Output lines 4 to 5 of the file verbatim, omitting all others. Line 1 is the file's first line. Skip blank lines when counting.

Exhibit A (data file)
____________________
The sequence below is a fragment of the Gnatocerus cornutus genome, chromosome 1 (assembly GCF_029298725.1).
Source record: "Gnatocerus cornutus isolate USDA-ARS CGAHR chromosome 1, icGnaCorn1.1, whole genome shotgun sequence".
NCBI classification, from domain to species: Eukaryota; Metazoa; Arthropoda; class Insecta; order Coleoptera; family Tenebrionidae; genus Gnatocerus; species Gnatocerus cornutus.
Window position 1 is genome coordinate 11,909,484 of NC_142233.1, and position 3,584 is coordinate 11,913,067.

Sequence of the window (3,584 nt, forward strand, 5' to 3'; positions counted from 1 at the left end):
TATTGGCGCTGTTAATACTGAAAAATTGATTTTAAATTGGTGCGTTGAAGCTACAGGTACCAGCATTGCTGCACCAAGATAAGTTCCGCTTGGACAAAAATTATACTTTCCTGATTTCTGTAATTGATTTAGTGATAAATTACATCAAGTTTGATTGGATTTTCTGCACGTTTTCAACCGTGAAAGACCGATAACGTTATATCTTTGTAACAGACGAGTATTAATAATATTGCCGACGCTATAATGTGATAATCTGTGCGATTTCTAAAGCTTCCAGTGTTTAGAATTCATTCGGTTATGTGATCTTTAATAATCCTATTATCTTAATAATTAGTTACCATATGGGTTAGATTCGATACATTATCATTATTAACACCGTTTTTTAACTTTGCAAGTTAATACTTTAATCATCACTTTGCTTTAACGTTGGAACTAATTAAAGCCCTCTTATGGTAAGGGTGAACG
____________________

Window position 1 is genome coordinate 11,909,484 of NC_142233.1, and position 3,584 is coordinate 11,913,067.

Sequence of the window (3,584 nt, forward strand, 5' to 3'; positions counted from 1 at the left end):